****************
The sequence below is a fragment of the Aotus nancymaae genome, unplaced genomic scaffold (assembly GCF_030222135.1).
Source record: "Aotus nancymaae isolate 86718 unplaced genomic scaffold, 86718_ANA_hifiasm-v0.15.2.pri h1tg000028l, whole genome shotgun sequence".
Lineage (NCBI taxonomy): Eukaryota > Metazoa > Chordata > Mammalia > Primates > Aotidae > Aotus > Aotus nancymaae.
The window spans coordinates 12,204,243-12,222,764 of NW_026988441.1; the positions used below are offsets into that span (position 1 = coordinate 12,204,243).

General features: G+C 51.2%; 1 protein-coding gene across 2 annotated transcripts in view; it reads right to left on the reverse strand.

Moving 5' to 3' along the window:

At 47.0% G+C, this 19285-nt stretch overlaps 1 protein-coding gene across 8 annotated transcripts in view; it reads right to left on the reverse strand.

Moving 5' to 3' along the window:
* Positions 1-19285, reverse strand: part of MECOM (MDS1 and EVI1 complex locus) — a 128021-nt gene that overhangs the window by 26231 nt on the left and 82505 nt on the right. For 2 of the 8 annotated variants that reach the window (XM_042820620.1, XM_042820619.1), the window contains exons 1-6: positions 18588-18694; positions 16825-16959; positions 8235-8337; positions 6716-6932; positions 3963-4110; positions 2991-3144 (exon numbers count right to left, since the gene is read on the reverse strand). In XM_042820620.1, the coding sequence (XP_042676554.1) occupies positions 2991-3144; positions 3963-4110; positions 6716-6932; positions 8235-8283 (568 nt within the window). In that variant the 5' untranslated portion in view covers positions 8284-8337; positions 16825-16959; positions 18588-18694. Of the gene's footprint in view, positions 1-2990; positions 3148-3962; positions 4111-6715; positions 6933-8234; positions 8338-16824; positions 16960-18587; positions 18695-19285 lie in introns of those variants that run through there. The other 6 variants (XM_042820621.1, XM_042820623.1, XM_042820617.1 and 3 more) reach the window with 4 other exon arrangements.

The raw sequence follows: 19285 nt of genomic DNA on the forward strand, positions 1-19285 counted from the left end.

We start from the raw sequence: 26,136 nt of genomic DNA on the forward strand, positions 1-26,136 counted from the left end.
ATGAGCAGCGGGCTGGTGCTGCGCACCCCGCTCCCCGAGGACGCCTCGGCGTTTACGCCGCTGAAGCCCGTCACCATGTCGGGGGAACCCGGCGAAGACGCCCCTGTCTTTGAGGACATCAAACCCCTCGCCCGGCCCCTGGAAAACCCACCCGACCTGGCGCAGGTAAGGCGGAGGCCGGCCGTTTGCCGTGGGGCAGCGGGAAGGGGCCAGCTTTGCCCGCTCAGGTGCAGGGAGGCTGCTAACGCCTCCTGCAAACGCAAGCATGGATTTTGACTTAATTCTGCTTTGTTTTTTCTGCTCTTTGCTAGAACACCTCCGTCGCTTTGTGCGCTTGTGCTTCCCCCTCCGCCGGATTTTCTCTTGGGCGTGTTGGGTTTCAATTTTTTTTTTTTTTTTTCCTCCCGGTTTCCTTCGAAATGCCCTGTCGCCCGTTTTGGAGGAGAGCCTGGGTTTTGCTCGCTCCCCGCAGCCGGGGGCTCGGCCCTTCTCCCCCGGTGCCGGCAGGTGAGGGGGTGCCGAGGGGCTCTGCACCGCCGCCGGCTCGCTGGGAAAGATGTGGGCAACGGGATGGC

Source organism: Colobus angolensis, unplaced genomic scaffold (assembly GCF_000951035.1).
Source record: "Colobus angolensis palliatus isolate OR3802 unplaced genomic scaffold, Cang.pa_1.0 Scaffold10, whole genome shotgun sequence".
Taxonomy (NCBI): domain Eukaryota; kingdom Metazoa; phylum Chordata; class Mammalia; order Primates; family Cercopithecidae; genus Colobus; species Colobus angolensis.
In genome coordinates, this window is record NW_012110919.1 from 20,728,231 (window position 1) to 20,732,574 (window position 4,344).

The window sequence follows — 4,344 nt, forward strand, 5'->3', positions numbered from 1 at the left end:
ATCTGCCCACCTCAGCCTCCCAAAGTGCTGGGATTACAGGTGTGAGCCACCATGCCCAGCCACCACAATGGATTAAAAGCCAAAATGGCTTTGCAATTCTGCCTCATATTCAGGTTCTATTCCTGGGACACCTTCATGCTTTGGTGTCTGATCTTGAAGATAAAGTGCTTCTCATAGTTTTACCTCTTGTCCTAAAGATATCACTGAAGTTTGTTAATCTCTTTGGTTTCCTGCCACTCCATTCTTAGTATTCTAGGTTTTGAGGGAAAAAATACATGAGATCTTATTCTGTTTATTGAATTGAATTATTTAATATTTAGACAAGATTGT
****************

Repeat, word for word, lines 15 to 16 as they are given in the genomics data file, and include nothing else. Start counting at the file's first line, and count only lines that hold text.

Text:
Taxonomy (NCBI): domain Eukaryota; kingdom Metazoa; phylum Chordata; class Mammalia; order Primates; family Cercopithecidae; genus Colobus; species Colobus angolensis.
In genome coordinates, this window is record NW_012110919.1 from 20,728,231 (window position 1) to 20,732,574 (window position 4,344).